Thoughts on Bringing out the Dead

“I always had nightmares, but now the ghosts didn’t wait for me to sleep…more than anything else wanted to sleep like that. Close my eyes and drift away.”

There is a moment in Scorsese’s Bringing out the Dead, where our protagonist, Frank, looks on in despair as his nightly copilot, Larry, played by John Goodman, rests his head against the window of a New York City ambulance. Rain flows down the windshield, painting streaks of shadowed water on the men’s faces. The emerald lights of the night glow behind them in a stellar piece of cinematography. Larry lets out a few long breaths as his sleep begins to kick in. And with that, we have a lingering push in to Frank’s exhausted demeanor and then to his desperate eyes, looking on in anguish, tragically longing for the most natural of functions: sleep.

It is the strongest moment for the audience to appreciate Frank’s suffering. Frank has been beat down and taken advantaged of by his profession. Night after night, he goes where death, brutality, and tragedy await. Mocking him and his useless attempts at stoping fate. Bags and darkness have now filled Frank’s eyes, as he burrows through Hell’s Kitchen in the late hours of the night, envisioning the dead he failed to save.

Frank is a victim of sorts. He has misunderstood the fragility of life despite being in a position to save it. His copilots, along with their overconfidence and disturbing comfort, fail to recognize or detect his pain. Larry, for example, uses his profession as a means to provide for his family. The most troubling aspect of the night for him occurs when he hasn’t yet figured out what to eat.

Marcus played by Ving Rhames, is a Christian who manipulates a group of junkies into thinking that their OD’d bandmate has been resurrected by the power of Christ, while Frank discreetly plunges a shot of adrenaline into the man’s veins. Frank doesn’t receive any satisfaction in this mock rescue. Later in the night, he and Marcus answer a call which results in the birth of twin boys. Marcus gently smiles as he delicately holds the fragile life, moving it’s tiny arms and hands about. “Mine’s doing great. How’s yours doing?” Marcus looks over to see Frank, holding a motionless newborn. Frank’s luck with life in his line of duty is almost comical. He’s not finding death, It’s finding him.

“I came to realize that my work was less about saving lives than about bearing witness. I was a grief mop.”

Tom Wolls (Tom Sizemore) has learned to bypass the horror altogether, instead looking to take matters into his own hands. Tom seems more interested in destroying what he has power over than saving it.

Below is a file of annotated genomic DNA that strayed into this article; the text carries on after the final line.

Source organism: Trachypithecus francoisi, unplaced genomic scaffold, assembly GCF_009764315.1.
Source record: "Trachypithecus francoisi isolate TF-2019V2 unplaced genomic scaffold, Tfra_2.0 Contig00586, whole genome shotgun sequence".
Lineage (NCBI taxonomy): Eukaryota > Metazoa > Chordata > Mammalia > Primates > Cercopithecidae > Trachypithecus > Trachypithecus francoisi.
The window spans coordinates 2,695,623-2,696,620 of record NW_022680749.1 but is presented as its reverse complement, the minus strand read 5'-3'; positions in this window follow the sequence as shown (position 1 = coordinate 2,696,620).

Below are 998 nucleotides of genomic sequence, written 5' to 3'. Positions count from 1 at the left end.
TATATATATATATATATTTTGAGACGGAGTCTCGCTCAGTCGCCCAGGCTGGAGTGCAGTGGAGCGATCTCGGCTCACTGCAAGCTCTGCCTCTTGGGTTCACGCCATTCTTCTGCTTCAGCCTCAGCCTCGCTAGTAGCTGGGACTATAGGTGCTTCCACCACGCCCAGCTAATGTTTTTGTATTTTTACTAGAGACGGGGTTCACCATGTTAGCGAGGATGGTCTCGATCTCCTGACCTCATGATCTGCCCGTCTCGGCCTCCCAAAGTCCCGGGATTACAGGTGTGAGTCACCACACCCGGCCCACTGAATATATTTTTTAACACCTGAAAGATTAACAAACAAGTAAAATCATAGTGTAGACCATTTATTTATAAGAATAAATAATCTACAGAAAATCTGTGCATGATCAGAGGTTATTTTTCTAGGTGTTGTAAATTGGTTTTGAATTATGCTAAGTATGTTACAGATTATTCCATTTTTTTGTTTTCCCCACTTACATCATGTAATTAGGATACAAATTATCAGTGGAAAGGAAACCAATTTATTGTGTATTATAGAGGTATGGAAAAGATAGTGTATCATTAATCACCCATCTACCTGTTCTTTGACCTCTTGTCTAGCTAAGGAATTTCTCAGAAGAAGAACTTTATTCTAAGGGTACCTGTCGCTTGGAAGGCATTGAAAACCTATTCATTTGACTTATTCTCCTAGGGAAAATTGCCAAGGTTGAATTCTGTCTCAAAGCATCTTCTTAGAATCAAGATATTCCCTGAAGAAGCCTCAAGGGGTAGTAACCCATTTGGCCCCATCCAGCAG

Frank, in the midst of his helplessness and frustration, decides to join with Tom, asking to go and break some windows during their shift. Tom is intrigued at the idea but confesses that there needs to be a specific reason for unleashing anarchy. When the two spot Noel, a junkie character with a penchant for troublemaking and recklessness, breaking car windows with a baseball bat, Frank sparks the notion that the pair should attack him. Tom is delighted, fond of the idea, but Frank spoils the plan during it’s course when Noel offers him the bat, insisting he let loose. But Tom nearly kills the junkie, using his own bat to break him. Frank, in a complete 180, begs him to stop and begins to tend the beaten man. Noel is nearing death, mouth spewing out blood, twitching erratically. Frank in the midst of their corrupt plan realizes this is the one life that he has the power to save. And at this point, any life will do, even if it belongs to that of a disruptive maniac.

All of the characters in the film, for that matter, whom surround Frank seem generally oblivious to his pain and suffering, making their dynamic all the stronger, but also help accentuate his helplessness.

Early in the film, our hero meets Mary Burke (Patricia Arquette), the daughter of a man who had gone into cardiac arrest but miraculously survived during Frank’s attempt to save him. Frank’s interest in Mary seems less motivated by love, but by need. Everyone in the film seems inattentive to their difficult surroundings and lifestyles; except Mary, who is a recovering addict, thrown into a state of perpetual fear that her father may die. Frank is drawn to her, identifying her hardship in a world of disregard.

The doctors regularly bring the man back. His heart fails, they shock him, his heart fails, they shock him, and so on and so on. Frank realizes the man’s agony and pulls the plug. In his quest to save, Frank ironically has to kill in order to be humane. This is probably gasoline to the fire.

Bob Richardson’s cinematography is of course complete with very white top lights, painting his subjects in a glowing angelic manner. The film stock was given the bleach bypass treatment, accentuating the shadows, the grains, the whites and the blacks. Similarly, Spike Lee used this technique in his gritty urban tales (He Got Game, 25th Hour). This process also spotlights the colors, most notably the reds. Sirens, stop lights, street signs, blood, are all familiar ground in which this movie lives.

Bringing out the Dead is indeed a forgotten gem. Released in 1999, it failed to rank in money at the box office despite it’s critical acclaim. It not only reunited Scorsese with longtime collaborator Paul Schrader (Taxi Driver) but also reunited the director’s fascination with Manhattan at night. Of course, comparisons to Taxi Driver will be made. They are certainly similar in their aesthetics. The sweeping car shots of New York’s hell at night, complete with voice over and slow motion to indicate the protagonist’s point of view. A man with a great sense of agony and loss, uncontrollable despair that has overwhelmed him, trying to make sense of it all. The brutality in Taxi Driver was acted out by Travis Bickle, unfortunately for Frank, he is a witness.